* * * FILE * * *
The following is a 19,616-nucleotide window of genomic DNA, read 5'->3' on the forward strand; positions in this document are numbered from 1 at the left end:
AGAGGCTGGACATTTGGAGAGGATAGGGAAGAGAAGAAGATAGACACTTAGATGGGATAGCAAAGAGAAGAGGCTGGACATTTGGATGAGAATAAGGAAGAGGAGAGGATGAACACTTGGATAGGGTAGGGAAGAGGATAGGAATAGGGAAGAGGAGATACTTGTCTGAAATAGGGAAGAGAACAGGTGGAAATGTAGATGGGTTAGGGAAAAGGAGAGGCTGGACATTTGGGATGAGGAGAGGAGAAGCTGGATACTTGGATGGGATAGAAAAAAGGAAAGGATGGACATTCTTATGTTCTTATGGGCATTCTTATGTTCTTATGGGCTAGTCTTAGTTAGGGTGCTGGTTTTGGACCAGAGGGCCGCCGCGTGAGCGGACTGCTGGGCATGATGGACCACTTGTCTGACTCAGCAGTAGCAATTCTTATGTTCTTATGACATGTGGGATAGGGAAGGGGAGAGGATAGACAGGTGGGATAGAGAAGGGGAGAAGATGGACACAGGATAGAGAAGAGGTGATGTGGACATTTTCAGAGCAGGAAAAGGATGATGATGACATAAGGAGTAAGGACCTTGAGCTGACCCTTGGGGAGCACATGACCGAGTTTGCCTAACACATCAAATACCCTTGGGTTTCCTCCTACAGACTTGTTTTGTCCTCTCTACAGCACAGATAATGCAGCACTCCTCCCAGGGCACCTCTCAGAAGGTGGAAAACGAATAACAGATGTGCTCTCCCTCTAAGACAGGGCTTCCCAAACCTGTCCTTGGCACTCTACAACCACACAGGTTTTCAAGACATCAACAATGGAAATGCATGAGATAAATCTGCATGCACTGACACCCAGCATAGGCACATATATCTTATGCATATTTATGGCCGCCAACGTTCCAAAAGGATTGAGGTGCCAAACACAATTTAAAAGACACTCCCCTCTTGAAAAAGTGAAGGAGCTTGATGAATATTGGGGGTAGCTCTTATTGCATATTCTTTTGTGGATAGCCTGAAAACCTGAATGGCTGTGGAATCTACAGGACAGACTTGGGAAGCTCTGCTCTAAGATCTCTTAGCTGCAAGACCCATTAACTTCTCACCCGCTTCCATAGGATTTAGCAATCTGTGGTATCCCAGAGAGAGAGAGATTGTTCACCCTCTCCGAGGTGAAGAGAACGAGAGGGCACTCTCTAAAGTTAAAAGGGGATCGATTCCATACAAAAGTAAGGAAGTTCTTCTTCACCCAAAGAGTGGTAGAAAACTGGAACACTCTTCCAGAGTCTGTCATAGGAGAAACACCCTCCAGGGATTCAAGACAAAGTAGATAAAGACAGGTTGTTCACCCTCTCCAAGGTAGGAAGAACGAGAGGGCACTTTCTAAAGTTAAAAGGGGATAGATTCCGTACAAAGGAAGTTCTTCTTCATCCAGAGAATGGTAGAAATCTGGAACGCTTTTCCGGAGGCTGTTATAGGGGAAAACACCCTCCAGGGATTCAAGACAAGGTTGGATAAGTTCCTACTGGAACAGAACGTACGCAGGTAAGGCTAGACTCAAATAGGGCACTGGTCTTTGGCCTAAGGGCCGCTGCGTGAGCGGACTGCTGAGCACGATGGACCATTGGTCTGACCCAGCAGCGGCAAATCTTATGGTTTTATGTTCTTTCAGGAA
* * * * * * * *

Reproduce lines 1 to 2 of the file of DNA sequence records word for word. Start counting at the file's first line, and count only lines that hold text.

The following is a 19,616-nucleotide window of genomic DNA, read 5'->3' on the forward strand; positions in this document are numbered from 1 at the left end:
AGAGGCTGGACATTTGGAGAGGATAGGGAAGAGAAGAAGATAGACACTTAGATGGGATAGCAAAGAGAAGAGGCTGGACATTTGGATGAGAATAAGGAAGAGGAGAGGATGAACACTTGGATAGGGTAGGGAAGAGGATAGGAATAGGGAAGAGGAGATACTTGTCTGAAATAGGGAAGAGAACAGGTGGAAATGTAGATGGGTTAGGGAAAAGGAGAGGCTGGACATTTGGGATGAGGAGAGGAGAAGCTGGATACTTGGATGGGATAGAAAAAAGGAAAGGATGGACATTCTTATGTTCTTATGGGCATTCTTATGTTCTTATGGGCTAGTCTTAGTTAGGGTGCTGGTTTTGGACCAGAGGGCCGCCGCGTGAGCGGACTGCTGGGCATGATGGACCACTTGTCTGACTCAGCAGTAGCAATTCTTATGTTCTTATGACATGTGGGATAGGGAAGGGGAGAGGATAGACAGGTGGGATAGAGAAGGGGAGAAGATGGACACAGGATAGAGAAGAGGTGATGTGGACATTTTCAGAGCAGGAAAAGGATGATGATGACATAAGGAGTAAGGACCTTGAGCTGACCCTTGGGGAGCACATGACCGAGTTTGCCTAACACATCAAATACCCTTGGGTTTCCTCCTACAGACTTGTTTTGTCCTCTCTACAGCACAGATAATGCAGCACTCCTCCCAGGGCACCTCTCAGAAGGTGGAAAACGAATAACAGATGTGCTCTCCCTCTAAGACAGGGCTTCCCAAACCTGTCCTTGGCACTCTACAACCACACAGGTTTTCAAGACATCAACAATGGAAATGCATGAGATAAATCTGCATGCACTGACACCCAGCATAGGCACATATATCTTATGCATATTTATGGCCGCCAACGTTCCAAAAGGATTGAGGTGCCAAACACAATTTAAAAGACACTCCCCTCTTGAAAAAGTGAAGGAGCTTGATGAATATTGGGGGTAGCTCTTATTGCATATTCTTTTGTGGATAGCCTGAAAACCTGAATGGCTGTGGAATCTACAGGACAGACTTGGGAAGCTCTGCTCTAAGATCTCTTAGCTGCAAGACCCATTAACTTCTCACCCGCTTCCATAGGATTTAGCAATCTGTGGTATCCCAGAGAGAGAGAGATTGTTCACCCTCTCCGAGGTGAAGAGAACGAGAGGGCACTCTCTAAAGTTAAAAGGGGATCGATTCCATACAAAAGTAAGGAAGTTCTTCTTCACCCAAAGAGTGGTAGAAAACTGGAACACTCTTCCAGAGTCTGTCATAGGAGAAACACCCTCCAGGGATTCAAGACAAAGTAGATAAAGACAGGTTGTTCACCCTCTCCAAGGTAGGAAGAACGAGAGGGCACTTTCTAAAGTTAAAAGGGGATAGATTCCGTACAAAGGAAGTTCTTCTTCATCCAGAGAATGGTAGAAATCTGGAACGCTTTTCCGGAGGCTGTTATAGGGGAAAACACCCTCCAGGGATTCAAGACAAGGTTGGATAAGTTCCTACTGGAACAGAACGTACGCAGGTAAGGCTAGACTCAAATAGGGCACTGGTCTTTGGCCTAAGGGCCGCTGCGTGAGCGGACTGCTGAGCACGATGGACCATTGGTCTGACCCAGCAGCGGCAAATCTTATGGTTTTATGTTCTTTCAGGAA